We were under a great deal of pressure as the struggle had been long and we were so close to victory. One by one, our teams were called, and we had to give an 8-minute presentation to a panel comprising of more than 60 experts. As in the first round, where questions or doubts were posed to us, we had to again answer and clear them immediately. We were told that the results would be announced after dinner.

In a competition of 128 teams, we were placed 4th. This was not bad at all, considering that we had not won any hackathons so far. Words could not express the elation we felt on our success.

Right now, we are working on a variety of projects. During this period of quarantine, I have been hard at work developing an application called ‘Simha’s Classes’, while the others have been involved with a few courses to increase their proficiency. The takeaway experience of being a part of such events are exposure, interaction, will to succeed, industry requirements, behavioral response, and attitude development.

As someone once said, ’The harder you work for something, the greater you will feel when you achieve it’. It’s true, isn’t it?

Authored by : Muzammil Sait A – IInd year – Department of Information Technology

At the onset, I would like to tell you all one thing that I have learned over the days – it does not always matter what you present, but what matters is the way you present it. Looking back at the history of humankind, you will find people who have always been known for their way of addressing their audiences. As Frederick Buechner said, “They may forget what you said, but they will never forget how you made them feel.”

You may ask yourself why people fear public speaking. The common issue is a lack of self-confidence. People always have an inferiority complex and end up with the subconscious feeling that they are inferior to someone else. Build your mind to lead an optimistic life and never let pessimism take over your mind. The next issue that people face is criticism. None of us is exempt from criticism. Anyone who wants to taste success will have to taste criticism first.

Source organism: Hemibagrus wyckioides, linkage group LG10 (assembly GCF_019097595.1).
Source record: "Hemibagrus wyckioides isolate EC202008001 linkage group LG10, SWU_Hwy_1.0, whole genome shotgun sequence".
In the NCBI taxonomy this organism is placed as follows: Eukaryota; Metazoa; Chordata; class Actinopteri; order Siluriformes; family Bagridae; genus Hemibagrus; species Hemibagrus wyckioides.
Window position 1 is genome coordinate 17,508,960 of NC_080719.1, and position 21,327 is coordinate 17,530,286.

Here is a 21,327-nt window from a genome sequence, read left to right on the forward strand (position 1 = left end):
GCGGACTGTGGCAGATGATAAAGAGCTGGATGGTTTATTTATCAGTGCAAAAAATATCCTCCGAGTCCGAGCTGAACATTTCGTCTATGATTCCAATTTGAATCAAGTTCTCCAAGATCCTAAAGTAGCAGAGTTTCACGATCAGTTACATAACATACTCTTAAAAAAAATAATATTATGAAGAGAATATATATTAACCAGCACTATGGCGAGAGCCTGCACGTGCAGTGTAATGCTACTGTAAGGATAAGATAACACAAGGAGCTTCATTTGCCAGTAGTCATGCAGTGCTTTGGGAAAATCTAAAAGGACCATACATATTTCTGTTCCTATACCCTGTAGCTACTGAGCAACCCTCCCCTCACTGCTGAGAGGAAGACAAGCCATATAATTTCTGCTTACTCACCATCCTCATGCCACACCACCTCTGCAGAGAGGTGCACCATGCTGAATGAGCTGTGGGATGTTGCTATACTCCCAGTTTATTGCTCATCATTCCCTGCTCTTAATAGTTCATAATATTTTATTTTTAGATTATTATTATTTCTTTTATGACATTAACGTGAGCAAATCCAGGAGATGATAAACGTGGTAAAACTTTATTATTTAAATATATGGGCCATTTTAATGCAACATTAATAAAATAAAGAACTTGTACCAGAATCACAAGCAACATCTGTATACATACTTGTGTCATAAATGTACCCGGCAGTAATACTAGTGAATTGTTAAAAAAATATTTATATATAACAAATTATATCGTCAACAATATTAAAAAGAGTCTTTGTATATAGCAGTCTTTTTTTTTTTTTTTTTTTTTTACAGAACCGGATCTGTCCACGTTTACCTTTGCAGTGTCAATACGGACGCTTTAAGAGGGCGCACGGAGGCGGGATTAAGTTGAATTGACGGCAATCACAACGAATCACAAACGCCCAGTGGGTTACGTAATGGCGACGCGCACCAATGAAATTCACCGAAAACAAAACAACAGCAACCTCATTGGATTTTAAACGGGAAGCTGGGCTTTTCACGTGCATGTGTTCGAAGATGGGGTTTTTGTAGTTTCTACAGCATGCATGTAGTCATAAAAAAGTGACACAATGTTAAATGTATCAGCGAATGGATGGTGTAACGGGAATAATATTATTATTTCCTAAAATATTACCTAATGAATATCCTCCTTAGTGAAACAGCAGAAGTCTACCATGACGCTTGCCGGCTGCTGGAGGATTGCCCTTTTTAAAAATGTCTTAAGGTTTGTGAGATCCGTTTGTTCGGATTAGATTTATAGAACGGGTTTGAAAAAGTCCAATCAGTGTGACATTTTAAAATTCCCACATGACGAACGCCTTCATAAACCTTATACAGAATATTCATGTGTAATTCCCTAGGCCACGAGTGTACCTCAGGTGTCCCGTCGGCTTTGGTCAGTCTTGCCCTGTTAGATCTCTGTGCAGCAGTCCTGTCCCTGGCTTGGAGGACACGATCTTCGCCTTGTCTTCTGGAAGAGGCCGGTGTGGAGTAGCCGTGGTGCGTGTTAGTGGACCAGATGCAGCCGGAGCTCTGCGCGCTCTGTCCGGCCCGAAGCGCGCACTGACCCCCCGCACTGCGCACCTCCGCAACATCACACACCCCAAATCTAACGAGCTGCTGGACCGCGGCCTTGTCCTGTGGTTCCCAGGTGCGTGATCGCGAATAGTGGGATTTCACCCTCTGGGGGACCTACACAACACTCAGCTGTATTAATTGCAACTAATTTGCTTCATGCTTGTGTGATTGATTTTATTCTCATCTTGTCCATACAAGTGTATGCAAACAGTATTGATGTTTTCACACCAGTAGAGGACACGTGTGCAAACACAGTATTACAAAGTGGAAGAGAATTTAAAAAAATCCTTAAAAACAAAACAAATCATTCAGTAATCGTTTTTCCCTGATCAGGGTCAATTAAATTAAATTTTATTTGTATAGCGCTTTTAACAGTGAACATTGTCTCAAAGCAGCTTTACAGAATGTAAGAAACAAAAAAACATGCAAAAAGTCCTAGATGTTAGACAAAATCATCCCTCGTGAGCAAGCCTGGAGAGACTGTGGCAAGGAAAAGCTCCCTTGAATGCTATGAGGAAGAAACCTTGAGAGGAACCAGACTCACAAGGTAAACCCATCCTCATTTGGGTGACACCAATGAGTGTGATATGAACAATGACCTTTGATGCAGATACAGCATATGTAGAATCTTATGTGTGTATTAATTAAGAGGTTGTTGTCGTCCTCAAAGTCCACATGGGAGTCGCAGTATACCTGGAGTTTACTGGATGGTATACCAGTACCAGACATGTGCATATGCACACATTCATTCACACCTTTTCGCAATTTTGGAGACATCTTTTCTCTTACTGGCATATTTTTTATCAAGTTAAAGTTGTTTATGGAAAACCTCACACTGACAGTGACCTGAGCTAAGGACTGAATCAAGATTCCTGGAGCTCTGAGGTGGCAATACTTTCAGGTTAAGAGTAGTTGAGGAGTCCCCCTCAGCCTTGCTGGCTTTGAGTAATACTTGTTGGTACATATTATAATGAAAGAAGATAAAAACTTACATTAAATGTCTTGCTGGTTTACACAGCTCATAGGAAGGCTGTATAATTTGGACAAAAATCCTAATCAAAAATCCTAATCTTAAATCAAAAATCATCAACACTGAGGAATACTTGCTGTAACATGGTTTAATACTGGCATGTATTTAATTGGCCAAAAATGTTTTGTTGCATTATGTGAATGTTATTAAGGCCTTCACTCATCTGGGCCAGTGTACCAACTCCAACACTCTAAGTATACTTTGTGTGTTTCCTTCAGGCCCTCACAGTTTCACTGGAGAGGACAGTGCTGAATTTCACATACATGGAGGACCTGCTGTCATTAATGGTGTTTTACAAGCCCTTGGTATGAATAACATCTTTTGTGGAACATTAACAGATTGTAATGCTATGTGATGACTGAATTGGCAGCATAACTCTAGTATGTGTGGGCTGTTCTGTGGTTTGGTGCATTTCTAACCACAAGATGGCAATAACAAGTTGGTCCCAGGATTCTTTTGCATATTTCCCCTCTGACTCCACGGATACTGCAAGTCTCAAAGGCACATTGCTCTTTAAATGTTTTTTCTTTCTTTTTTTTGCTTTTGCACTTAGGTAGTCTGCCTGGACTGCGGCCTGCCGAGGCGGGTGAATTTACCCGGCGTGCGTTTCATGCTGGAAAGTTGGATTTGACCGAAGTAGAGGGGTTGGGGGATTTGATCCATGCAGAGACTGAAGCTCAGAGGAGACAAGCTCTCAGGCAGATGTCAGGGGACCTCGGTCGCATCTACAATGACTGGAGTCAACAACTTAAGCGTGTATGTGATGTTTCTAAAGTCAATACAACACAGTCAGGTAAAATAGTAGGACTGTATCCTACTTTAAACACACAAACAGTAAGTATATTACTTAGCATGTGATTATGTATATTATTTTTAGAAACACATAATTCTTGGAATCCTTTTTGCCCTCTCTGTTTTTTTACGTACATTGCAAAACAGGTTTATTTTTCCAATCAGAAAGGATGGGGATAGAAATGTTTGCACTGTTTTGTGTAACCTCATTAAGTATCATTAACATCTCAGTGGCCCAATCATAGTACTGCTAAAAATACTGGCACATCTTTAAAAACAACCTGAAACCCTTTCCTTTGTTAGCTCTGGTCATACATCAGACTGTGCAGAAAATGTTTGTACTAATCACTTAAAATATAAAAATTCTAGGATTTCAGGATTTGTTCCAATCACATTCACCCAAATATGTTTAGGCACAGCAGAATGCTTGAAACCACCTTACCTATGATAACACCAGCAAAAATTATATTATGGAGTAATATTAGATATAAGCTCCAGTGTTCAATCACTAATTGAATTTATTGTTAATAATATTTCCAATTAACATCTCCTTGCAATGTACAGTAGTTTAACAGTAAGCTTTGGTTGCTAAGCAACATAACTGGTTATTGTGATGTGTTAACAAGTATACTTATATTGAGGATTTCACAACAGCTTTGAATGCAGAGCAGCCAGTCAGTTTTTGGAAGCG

“Public speaking is the art of diluting a two-minute idea with a two-hour vocabulary.” – John F. Kennedy

One man who has always been an electrifying speaker is the former President of the United States of America, Barack Obama. Obama is widely known for his stage presence and his style of presenting himself. Obama’s speech during the Democratic National Convention in 2004 is one of the most renowned speeches in American history. Experts say that the speech played a major role in Obama’s victory in the United Stated presidential election held in 2008.

Among Indian speakers, Shashi Tharoor, a Member of Parliament has won hearts (apart from politics) for his style of addressing the public. Thousands have viewed his speech at the Oxford Union. Shashi Tharoor is widely popular for his vocabulary, but the man once lamented, “I am often trolled for my vocabulary.”

“A good speech should be like a women’s skirt, long enough to cover the subject and short enough to create interest.” – Winston Churchill

The best way of overcoming the fear is to motivate yourself. As far as motivation is concerned, while people go in search of it, I would recommend that you inculcate it within yourselves. A catalyst can only enhance the reaction but cannot initiate it. In the same way, motivation can goad you into do something, but it depends upon you if you want to taste success. Remember, all the great speakers were bad speakers at one point.

I conclude by quoting Mr. Dirish Mohan – “Public speaking is the art of giving power to words – to influence, inspire and transform lives.”

Authored by : Dhanush N – Ist year – Department of Mechanical Engineering